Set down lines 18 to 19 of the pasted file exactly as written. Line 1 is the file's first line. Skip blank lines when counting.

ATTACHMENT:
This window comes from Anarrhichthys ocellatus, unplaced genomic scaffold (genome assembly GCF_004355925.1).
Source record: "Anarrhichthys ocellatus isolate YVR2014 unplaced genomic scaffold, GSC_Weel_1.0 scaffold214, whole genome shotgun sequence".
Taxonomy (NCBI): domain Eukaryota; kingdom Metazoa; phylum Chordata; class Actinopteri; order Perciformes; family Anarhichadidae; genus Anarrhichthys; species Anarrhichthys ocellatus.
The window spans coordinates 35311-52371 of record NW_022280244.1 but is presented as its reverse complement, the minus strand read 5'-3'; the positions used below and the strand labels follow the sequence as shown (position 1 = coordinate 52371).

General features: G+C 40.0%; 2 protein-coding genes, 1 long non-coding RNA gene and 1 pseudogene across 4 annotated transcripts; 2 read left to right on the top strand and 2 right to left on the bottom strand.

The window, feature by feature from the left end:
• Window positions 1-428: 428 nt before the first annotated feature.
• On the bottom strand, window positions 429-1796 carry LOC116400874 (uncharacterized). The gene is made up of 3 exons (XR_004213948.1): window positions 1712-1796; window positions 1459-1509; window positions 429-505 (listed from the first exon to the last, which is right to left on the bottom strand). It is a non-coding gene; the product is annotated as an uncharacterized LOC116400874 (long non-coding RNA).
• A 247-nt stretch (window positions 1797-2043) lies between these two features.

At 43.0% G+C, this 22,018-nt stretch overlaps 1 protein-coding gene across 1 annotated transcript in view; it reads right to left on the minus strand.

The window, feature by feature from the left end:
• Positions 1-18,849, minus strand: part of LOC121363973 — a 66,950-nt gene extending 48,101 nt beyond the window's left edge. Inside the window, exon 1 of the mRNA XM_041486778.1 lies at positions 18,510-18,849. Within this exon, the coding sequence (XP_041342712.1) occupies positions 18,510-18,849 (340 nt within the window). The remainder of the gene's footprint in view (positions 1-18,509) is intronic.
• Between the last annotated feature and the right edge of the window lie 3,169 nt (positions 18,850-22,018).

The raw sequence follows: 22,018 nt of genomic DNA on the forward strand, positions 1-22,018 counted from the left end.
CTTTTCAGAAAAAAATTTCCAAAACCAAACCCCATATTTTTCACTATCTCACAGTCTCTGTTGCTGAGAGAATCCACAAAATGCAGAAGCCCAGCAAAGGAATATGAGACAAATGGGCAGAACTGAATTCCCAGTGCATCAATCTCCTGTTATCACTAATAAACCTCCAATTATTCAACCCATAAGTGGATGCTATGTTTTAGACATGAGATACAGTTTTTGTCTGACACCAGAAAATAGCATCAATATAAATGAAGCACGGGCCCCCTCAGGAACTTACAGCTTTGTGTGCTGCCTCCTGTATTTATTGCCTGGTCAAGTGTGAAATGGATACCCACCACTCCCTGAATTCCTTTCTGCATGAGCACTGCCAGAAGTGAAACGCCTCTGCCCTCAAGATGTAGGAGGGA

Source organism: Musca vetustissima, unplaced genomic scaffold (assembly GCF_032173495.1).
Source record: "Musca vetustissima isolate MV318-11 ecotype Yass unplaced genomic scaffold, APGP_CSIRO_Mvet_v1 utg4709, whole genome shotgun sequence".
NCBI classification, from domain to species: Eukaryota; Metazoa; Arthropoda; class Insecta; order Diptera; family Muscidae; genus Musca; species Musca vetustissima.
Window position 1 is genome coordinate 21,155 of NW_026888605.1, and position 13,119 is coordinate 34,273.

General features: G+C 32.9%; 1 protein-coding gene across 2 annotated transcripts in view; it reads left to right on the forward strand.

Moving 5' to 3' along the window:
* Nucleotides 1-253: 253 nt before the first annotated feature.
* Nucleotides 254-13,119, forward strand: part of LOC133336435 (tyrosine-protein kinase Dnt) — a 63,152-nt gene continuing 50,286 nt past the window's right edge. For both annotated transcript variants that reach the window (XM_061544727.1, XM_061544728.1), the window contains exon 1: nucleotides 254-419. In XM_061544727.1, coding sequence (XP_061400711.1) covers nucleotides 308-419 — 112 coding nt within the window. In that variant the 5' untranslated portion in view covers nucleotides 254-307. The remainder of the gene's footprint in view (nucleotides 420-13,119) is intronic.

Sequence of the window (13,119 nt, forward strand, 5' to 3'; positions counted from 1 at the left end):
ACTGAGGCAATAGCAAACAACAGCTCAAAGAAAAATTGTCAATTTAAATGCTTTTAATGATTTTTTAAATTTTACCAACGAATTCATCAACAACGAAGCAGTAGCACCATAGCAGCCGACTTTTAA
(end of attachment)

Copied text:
NCBI classification, from domain to species: Eukaryota; Metazoa; Arthropoda; class Insecta; order Diptera; family Muscidae; genus Musca; species Musca vetustissima.
Window position 1 is genome coordinate 21,155 of NW_026888605.1, and position 13,119 is coordinate 34,273.